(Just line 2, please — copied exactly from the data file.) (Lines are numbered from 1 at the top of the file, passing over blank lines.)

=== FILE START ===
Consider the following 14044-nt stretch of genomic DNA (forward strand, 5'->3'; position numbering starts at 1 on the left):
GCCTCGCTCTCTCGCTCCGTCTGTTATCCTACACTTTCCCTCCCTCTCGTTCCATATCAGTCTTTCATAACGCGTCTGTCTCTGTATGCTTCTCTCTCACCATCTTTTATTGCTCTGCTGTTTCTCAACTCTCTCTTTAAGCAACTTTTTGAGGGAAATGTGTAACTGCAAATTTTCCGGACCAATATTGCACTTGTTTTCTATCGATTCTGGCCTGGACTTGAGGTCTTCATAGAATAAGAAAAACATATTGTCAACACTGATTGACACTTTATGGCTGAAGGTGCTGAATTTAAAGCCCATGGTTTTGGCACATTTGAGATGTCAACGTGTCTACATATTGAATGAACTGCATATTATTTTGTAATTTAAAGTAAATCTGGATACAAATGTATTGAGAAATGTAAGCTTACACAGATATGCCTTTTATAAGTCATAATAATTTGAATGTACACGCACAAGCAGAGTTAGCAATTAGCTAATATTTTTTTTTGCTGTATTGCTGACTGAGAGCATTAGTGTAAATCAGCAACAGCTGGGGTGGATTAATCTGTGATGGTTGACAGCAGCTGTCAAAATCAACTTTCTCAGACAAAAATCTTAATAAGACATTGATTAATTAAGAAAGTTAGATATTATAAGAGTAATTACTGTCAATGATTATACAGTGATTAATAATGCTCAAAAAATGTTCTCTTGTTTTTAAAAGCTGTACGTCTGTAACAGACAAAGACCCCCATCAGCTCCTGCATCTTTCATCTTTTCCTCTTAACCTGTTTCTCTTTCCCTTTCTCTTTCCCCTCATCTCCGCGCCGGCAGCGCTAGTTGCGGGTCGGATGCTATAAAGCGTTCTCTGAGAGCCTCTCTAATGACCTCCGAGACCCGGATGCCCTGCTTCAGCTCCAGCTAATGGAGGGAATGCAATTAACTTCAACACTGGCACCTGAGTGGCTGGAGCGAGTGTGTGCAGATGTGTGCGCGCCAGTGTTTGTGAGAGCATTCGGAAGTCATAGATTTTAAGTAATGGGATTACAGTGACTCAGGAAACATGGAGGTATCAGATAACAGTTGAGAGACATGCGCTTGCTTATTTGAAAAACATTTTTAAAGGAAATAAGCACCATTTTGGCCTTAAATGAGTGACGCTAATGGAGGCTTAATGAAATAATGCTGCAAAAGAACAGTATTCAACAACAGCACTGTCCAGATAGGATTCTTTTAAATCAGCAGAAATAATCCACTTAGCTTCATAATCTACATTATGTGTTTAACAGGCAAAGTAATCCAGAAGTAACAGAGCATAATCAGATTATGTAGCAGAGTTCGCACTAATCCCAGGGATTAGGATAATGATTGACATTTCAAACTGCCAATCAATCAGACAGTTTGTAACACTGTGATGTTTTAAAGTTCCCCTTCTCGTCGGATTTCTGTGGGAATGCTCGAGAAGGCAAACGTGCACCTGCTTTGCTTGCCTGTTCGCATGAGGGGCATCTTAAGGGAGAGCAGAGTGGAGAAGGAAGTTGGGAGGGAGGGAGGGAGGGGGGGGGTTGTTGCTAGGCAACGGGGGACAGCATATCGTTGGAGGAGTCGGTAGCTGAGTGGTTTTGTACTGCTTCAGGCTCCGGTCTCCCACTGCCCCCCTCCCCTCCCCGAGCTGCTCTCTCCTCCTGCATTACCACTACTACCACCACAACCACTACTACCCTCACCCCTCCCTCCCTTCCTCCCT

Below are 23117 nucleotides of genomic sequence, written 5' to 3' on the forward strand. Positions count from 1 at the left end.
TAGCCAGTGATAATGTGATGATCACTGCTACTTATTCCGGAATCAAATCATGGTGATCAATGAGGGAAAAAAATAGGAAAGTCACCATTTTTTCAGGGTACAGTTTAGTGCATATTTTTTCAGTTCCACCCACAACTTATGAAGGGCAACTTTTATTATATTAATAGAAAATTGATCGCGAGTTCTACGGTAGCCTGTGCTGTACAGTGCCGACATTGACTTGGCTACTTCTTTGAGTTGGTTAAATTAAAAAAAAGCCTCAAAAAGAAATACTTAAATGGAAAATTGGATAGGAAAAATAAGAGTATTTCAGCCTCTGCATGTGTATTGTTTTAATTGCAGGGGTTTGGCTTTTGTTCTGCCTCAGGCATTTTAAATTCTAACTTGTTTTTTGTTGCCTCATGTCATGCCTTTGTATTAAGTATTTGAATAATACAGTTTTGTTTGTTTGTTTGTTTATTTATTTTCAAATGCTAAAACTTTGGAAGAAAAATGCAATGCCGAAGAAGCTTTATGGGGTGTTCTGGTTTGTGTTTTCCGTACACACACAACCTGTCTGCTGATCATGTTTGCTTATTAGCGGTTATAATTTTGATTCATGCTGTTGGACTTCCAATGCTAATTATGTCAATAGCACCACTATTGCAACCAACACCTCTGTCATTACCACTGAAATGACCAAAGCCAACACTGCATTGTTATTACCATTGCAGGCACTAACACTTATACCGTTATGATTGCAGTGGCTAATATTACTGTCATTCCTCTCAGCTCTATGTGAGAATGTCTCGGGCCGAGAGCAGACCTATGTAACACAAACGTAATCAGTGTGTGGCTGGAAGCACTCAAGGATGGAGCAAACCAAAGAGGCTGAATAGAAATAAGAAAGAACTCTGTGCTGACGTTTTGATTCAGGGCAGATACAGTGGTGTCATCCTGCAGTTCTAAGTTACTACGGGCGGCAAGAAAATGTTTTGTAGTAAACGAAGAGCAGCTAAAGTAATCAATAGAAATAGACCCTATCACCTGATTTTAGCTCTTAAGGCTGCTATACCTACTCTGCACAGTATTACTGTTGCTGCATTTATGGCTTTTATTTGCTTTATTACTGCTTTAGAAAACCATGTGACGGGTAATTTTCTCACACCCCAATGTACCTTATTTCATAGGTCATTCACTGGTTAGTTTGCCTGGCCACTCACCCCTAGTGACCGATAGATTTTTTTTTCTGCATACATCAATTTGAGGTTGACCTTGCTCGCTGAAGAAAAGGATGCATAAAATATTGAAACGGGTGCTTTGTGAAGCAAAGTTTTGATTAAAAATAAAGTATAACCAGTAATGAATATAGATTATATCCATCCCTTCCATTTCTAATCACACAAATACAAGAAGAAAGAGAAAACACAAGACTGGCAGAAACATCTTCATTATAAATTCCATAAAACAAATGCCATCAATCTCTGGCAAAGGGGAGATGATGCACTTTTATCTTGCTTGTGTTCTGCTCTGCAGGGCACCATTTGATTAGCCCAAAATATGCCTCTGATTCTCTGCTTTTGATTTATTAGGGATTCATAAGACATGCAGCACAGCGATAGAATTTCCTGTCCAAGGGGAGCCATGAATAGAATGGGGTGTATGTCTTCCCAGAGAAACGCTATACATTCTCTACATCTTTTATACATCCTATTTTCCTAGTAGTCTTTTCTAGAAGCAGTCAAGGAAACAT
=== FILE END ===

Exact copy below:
GCCTCGCTCTCTCGCTCCGTCTGTTATCCTACACTTTCCCTCCCTCTCGTTCCATATCAGTCTTTCATAACGCGTCTGTCTCTGTATGCTTCTCTCTCACCATCTTTTATTGCTCTGCTGTTTCTCAACTCTCTCTTTAAGCAACTTTTTGAGGGAAATGTGTAACTGCAAATTTTCCGGACCAATATTGCACTTGTTTTCTATCGATTCTGGCCTGGACTTGAGGTCTTCATAGAATAAGAAAAACATATTGTCAACACTGATTGACACTTTATGGCTGAAGGTGCTGAATTTAAAGCCCATGGTTTTGGCACATTTGAGATGTCAACGTGTCTACATATTGAATGAACTGCATATTATTTTGTAATTTAAAGTAAATCTGGATACAAATGTATTGAGAAATGTAAGCTTACACAGATATGCCTTTTATAAGTCATAATAATTTGAATGTACACGCACAAGCAGAGTTAGCAATTAGCTAATATTTTTTTTTGCTGTATTGCTGACTGAGAGCATTAGTGTAAATCAGCAACAGCTGGGGTGGATTAATCTGTGATGGTTGACAGCAGCTGTCAAAATCAACTTTCTCAGACAAAAATCTTAATAAGACATTGATTAATTAAGAAAGTTAGATATTATAAGAGTAATTACTGTCAATGATTATACAGTGATTAATAATGCTCAAAAAATGTTCTCTTGTTTTTAAAAGCTGTACGTCTGTAACAGACAAAGACCCCCATCAGCTCCTGCATCTTTCATCTTTTCCTCTTAACCTGTTTCTCTTTCCCTTTCTCTTTCCCCTCATCTCCGCGCCGGCAGCGCTAGTTGCGGGTCGGATGCTATAAAGCGTTCTCTGAGAGCCTCTCTAATGACCTCCGAGACCCGGATGCCCTGCTTCAGCTCCAGCTAATGGAGGGAATGCAATTAACTTCAACACTGGCACCTGAGTGGCTGGAGCGAGTGTGTGCAGATGTGTGCGCGCCAGTGTTTGTGAGAGCATTCGGAAGTCATAGATTTTAAGTAATGGGATTACAGTGACTCAGGAAACATGGAGGTATCAGATAACAGTTGAGAGACATGCGCTTGCTTATTTGAAAAACATTTTTAAAGGAAATAAGCACCATTTTGGCCTTAAATGAGTGACGCTAATGGAGGCTTAATGAAATAATGCTGCAAAAGAACAGTATTCAACAACAGCACTGTCCAGATAGGATTCTTTTAAATCAGCAGAAATAATCCACTTAGCTTCATAATCTACATTATGTGTTTAACAGGCAAAGTAATCCAGAAGTAACAGAGCATAATCAGATTATGTAGCAGAGTTCGCACTAATCCCAGGGATTAGGATAATGATTGACATTTCAAACTGCCAATCAATCAGACAGTTTGTAACACTGTGATGTTTTAAAGTTCCCCTTCTCGTCGGATTTCTGTGGGAATGCTCGAGAAGGCAAACGTGCACCTGCTTTGCTTGCCTGTTCGCATGAGGGGCATCTTAAGGGAGAGCAGAGTGGAGAAGGAAGTTGGGAGGGAGGGAGGGAGGGGGGGGGTTGTTGCTAGGCAACGGGGGACAGCATATCGTTGGAGGAGTCGGTAGCTGAGTGGTTTTGTACTGCTTCAGGCTCCGGTCTCCCACTGCCCCCCTCCCCTCCCCGAGCTGCTCTCTCCTCCTGCATTACCACTACTACCACCACAACCACTACTACCCTCACCCCTCCCTCCCTTCCTCCCT